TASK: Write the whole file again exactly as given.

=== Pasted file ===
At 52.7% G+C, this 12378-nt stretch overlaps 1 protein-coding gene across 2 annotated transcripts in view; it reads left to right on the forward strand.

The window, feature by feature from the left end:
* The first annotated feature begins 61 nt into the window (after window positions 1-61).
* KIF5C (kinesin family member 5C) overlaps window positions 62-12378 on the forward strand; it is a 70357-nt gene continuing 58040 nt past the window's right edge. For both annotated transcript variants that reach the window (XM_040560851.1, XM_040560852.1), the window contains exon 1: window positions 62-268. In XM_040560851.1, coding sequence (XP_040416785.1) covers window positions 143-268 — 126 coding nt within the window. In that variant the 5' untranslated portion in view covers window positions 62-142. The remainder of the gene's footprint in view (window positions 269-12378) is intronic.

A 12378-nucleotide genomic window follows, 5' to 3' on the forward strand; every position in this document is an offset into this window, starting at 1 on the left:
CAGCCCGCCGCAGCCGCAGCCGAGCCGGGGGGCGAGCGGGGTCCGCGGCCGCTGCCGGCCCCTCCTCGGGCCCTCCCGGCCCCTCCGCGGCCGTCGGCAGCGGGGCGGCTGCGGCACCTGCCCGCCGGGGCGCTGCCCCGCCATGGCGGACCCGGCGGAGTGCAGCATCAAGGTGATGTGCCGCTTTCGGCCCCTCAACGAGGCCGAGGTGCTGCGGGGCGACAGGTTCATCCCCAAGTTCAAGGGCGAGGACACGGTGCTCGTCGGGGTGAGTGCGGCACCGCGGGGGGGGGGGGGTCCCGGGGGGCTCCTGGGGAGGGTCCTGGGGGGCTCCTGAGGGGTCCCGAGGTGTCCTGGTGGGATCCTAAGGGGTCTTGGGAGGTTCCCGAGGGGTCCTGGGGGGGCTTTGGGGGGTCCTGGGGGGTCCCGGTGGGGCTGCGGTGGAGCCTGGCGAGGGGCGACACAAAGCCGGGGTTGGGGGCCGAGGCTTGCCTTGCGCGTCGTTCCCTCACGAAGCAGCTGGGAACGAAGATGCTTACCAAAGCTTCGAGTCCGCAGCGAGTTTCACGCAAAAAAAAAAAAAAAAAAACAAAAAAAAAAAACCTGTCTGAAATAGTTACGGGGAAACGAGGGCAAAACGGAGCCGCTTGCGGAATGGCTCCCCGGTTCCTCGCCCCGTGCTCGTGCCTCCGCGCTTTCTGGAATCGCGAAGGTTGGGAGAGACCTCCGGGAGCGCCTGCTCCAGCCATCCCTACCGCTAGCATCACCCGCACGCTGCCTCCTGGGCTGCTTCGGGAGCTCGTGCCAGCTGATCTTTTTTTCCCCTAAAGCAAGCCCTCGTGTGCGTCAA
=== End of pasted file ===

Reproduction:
At 52.7% G+C, this 12378-nt stretch overlaps 1 protein-coding gene across 2 annotated transcripts in view; it reads left to right on the forward strand.

The window, feature by feature from the left end:
* The first annotated feature begins 61 nt into the window (after window positions 1-61).
* KIF5C (kinesin family member 5C) overlaps window positions 62-12378 on the forward strand; it is a 70357-nt gene continuing 58040 nt past the window's right edge. For both annotated transcript variants that reach the window (XM_040560851.1, XM_040560852.1), the window contains exon 1: window positions 62-268. In XM_040560851.1, coding sequence (XP_040416785.1) covers window positions 143-268 — 126 coding nt within the window. In that variant the 5' untranslated portion in view covers window positions 62-142. The remainder of the gene's footprint in view (window positions 269-12378) is intronic.

A 12378-nucleotide genomic window follows, 5' to 3' on the forward strand; every position in this document is an offset into this window, starting at 1 on the left:
CAGCCCGCCGCAGCCGCAGCCGAGCCGGGGGGCGAGCGGGGTCCGCGGCCGCTGCCGGCCCCTCCTCGGGCCCTCCCGGCCCCTCCGCGGCCGTCGGCAGCGGGGCGGCTGCGGCACCTGCCCGCCGGGGCGCTGCCCCGCCATGGCGGACCCGGCGGAGTGCAGCATCAAGGTGATGTGCCGCTTTCGGCCCCTCAACGAGGCCGAGGTGCTGCGGGGCGACAGGTTCATCCCCAAGTTCAAGGGCGAGGACACGGTGCTCGTCGGGGTGAGTGCGGCACCGCGGGGGGGGGGGGGTCCCGGGGGGCTCCTGGGGAGGGTCCTGGGGGGCTCCTGAGGGGTCCCGAGGTGTCCTGGTGGGATCCTAAGGGGTCTTGGGAGGTTCCCGAGGGGTCCTGGGGGGGCTTTGGGGGGTCCTGGGGGGTCCCGGTGGGGCTGCGGTGGAGCCTGGCGAGGGGCGACACAAAGCCGGGGTTGGGGGCCGAGGCTTGCCTTGCGCGTCGTTCCCTCACGAAGCAGCTGGGAACGAAGATGCTTACCAAAGCTTCGAGTCCGCAGCGAGTTTCACGCAAAAAAAAAAAAAAAAAAACAAAAAAAAAAAACCTGTCTGAAATAGTTACGGGGAAACGAGGGCAAAACGGAGCCGCTTGCGGAATGGCTCCCCGGTTCCTCGCCCCGTGCTCGTGCCTCCGCGCTTTCTGGAATCGCGAAGGTTGGGAGAGACCTCCGGGAGCGCCTGCTCCAGCCATCCCTACCGCTAGCATCACCCGCACGCTGCCTCCTGGGCTGCTTCGGGAGCTCGTGCCAGCTGATCTTTTTTTCCCCTAAAGCAAGCCCTCGTGTGCGTCAA